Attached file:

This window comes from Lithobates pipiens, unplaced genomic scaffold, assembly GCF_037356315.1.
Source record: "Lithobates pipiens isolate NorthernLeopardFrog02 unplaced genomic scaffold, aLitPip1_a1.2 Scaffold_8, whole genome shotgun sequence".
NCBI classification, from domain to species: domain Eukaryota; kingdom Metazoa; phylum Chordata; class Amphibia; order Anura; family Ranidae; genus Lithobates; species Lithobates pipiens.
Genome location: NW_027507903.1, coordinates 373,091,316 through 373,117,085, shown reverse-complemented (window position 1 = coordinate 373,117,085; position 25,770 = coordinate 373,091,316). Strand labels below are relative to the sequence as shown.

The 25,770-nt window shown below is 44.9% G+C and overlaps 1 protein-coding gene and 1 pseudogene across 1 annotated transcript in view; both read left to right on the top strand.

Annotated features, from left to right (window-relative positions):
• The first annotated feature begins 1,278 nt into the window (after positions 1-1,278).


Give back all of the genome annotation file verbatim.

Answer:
This window comes from Lithobates pipiens, unplaced genomic scaffold, assembly GCF_037356315.1.
Source record: "Lithobates pipiens isolate NorthernLeopardFrog02 unplaced genomic scaffold, aLitPip1_a1.2 Scaffold_8, whole genome shotgun sequence".
NCBI classification, from domain to species: domain Eukaryota; kingdom Metazoa; phylum Chordata; class Amphibia; order Anura; family Ranidae; genus Lithobates; species Lithobates pipiens.
Genome location: NW_027507903.1, coordinates 373,091,316 through 373,117,085, shown reverse-complemented (window position 1 = coordinate 373,117,085; position 25,770 = coordinate 373,091,316). Strand labels below are relative to the sequence as shown.

The 25,770-nt window shown below is 44.9% G+C and overlaps 1 protein-coding gene and 1 pseudogene across 1 annotated transcript in view; both read left to right on the top strand.

Annotated features, from left to right (window-relative positions):
• The first annotated feature begins 1,278 nt into the window (after positions 1-1,278).